• Armenian Orthodox - 1 NYC Cathedral
    • Armenian Apostolic- 1 NYC Cathedral
      The two Armenian Orthodox Churches owe loyalty to different Patriarchs (called a "Catholicos"), but are similar in all else. They are almost exclusively Armenian in membership

Here are the Assembled Cathedrals of New York

  • St. Patrick's Cathedral, 5th Avenue @ 50th St. (RC)
    Spectacular late gothic pastiche.
  • St. Patrick's Old Cathedral (Roman Catholic) 263 Mulberry Street, 1809 [offsite link]
    Scene of anti-Catholic riots in the 19th century. Used for the baptism scene in The Godfather.
  • St. James Cathedral, 248 Jay St., Brooklyn (RC)
    Queen Anne Style architecture. Most of its vibrant congregation deserted it in favor of St. Boniface when the less-than-charismatic Bishop Daily replaced the well-liked Bishop Mugavero.
  • St. Anne's Armenian Catholic Cathedral, East 12 Th, Manhattan (Armenian Catholic)
    The Church also doubles as a Shrine of St. Anne [one of two in Manhattan - the other, with a relic of St. Anne's forearm, is in the French-Canadian National Parish Church of St. Jean-Baptiste)
  • St. John the Divine, 1027 Amsterdam Avenue and 112th St. (Episcopal)
    The largest cathedral in the world, with mix of Romanesque and gothic architecture. Has a tendency to have trendy services.
  • Cathedral of the Holy Trinity, 319 East 74th St. (Greek Orthodox)
    Converted standard Protestant church, so not especially special architecturally.
  • St. Demetrius Cathedral, 31st St. and 30th Dr. Astoria, Queens, (Greek Orthodox)
    A recreation of a small Byzantine Cathedral, for instance the Metropolis in Athens.
  • St. Constantine and Helen Cathedral, 64 Schemerhorn St. Brooklyn, (Greek Orthodox)
    Not seen.
  • St. Irene of Chrysovalantou, 36-07 23 Ave. Astoria (Greek Orthodox - Old Calendar)
    A converted Protestant barn of a church, but with a spectacular over-the-top interior. Recently (May 1998) reconciled with main Greek Orthodox Church, and became a monastery.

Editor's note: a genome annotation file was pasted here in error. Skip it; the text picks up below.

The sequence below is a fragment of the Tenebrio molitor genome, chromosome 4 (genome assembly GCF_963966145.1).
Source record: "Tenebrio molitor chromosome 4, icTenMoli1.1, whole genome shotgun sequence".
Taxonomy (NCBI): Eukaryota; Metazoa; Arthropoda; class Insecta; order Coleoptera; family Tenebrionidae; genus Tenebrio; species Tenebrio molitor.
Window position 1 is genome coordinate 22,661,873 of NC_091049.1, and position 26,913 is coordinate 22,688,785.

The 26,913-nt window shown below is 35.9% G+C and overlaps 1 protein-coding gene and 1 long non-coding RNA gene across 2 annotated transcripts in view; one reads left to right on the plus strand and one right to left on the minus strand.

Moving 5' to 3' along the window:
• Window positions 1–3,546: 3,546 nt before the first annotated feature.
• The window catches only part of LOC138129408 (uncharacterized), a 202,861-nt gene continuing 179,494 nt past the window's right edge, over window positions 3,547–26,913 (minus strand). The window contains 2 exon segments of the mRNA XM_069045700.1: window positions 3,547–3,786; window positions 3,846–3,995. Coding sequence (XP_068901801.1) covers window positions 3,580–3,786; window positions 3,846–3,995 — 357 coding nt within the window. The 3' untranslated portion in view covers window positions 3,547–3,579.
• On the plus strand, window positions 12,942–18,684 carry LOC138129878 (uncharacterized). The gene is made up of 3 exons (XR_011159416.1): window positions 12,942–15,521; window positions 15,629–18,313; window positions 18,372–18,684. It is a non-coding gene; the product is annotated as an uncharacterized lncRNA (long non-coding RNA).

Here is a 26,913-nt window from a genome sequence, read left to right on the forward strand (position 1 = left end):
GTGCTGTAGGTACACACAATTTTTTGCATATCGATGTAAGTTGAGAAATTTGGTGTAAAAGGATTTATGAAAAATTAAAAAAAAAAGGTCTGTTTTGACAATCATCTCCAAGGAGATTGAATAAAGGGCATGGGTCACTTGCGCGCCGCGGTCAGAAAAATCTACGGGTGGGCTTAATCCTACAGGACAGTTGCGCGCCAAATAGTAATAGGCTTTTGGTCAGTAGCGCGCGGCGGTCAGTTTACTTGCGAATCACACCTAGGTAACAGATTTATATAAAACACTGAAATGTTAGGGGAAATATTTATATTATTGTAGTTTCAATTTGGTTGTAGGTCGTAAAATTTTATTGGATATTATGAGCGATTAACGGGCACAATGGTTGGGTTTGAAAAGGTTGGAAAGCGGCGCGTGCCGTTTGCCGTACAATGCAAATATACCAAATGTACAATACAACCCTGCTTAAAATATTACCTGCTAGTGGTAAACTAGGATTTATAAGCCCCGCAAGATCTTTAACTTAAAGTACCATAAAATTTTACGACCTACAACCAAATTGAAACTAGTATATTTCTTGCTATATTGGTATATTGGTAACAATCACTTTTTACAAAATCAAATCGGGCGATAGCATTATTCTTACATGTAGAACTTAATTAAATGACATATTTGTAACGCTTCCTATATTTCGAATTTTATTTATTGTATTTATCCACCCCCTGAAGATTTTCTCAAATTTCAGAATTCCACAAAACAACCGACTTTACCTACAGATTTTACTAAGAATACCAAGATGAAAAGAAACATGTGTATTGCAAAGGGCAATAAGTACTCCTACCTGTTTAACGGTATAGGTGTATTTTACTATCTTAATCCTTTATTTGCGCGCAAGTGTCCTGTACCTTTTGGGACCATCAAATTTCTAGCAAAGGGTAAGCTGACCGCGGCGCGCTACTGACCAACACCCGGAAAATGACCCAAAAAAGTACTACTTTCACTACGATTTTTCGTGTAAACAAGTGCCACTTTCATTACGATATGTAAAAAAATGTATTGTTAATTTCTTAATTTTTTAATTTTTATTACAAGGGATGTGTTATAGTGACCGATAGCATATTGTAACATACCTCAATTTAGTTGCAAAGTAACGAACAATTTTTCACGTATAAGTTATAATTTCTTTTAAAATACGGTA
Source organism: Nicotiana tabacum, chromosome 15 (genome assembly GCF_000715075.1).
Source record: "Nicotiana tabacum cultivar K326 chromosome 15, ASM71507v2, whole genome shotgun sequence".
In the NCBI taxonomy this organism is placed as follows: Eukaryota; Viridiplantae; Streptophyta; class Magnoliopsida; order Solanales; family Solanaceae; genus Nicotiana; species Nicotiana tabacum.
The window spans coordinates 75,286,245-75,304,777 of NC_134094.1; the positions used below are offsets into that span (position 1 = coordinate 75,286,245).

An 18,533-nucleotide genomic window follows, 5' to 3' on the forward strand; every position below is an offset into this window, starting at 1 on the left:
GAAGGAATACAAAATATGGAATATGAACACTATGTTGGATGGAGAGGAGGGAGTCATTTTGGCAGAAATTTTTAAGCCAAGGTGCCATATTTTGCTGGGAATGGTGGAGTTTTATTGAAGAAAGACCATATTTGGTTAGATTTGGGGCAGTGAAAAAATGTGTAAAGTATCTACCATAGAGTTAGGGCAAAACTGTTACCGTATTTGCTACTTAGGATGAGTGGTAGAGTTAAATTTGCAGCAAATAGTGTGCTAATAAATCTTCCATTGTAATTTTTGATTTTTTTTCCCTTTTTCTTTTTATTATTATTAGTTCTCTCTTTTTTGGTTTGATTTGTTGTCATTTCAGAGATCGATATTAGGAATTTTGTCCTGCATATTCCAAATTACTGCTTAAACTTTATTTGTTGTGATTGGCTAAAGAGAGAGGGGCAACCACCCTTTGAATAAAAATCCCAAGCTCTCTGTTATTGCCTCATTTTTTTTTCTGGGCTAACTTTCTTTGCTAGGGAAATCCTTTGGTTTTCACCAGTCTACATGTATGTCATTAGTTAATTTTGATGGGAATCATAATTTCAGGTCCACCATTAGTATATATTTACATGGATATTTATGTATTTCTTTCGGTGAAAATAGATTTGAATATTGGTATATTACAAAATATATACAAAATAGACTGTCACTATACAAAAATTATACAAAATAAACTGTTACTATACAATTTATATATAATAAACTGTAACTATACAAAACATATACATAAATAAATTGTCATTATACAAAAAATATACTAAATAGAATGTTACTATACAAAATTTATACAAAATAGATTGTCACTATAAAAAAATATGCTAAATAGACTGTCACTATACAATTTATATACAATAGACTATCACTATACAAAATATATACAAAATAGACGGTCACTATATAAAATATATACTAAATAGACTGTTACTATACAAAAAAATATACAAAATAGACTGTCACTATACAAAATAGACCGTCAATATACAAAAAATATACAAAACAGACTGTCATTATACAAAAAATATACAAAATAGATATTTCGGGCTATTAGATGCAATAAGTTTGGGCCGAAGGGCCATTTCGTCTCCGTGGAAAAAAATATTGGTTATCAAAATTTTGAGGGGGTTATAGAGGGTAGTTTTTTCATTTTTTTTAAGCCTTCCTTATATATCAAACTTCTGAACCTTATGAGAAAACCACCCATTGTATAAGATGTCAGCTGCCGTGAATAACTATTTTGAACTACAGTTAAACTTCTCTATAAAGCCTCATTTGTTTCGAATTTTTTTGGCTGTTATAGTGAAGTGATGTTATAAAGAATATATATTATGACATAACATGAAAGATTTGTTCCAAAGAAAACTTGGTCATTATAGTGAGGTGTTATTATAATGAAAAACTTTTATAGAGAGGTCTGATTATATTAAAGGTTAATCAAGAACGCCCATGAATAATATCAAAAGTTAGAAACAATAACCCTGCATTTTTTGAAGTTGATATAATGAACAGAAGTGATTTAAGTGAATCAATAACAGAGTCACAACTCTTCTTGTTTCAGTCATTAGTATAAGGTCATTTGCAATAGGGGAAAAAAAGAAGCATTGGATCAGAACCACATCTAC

• St. Markella of Chios, 22-68 26th Street Astoria, N.Y. 11105 (Hellenic Orthodox Traditionalist Church of America: Holy Diocese of Astoria)
    The church claims that it is modeled on St. Saviour in Chora in Constantinople.
  • Protection of the Holy Virgin Cathedral, 59 East 2nd St., (Orthodox Church in America)
    Another converted Protestant church. Reputedly excellent chior.
  • St. Nicholas Cathedral, 15 East 97th St., (Russian Orthodox Outside Russia)
    Not seen.
  • Cathedral of the Resurrection, 228 N 12th St., Brooklyn, (Russian Orthodox Outside Russia)
    Dramatic and detailed recreation of a Russian Church, onion domes and all.
  • St. Nicholas Cathedral, 355 State St., Brooklyn, (Antiochian Orthodox)
    Not seen.
  • St. Sava's Cathedral, 16-20 W. 26th St. (Serbian Orthodox)
    This has been St. Sava Cathedral since 1944 , but the building has its origin in 1850 as Trinity Chapel. The web page - run by the Church - contains links to Serbian Nationalist pages. Nevertheless, it has some fascinating information about the history of the building [where and Orthodox liturgy was celebrated as early as 1865.] Other pages, unfortunately, have the brash confidence of small-minded sectarians.
  • St. Volodymr's Cathedral, 160 W. 82nd St. (Ukrainian Orthodox)
    Converted Protestant church.
  • St. Vartan's Cathedral, 630 2nd Ave. @ 34th St. (Armenian Apostolic)
    Detailed recreation of a 4th century Armenian church.
  • St. Gregory the Illuminator's Cathedral, 221 E. 27th St. (Armenian)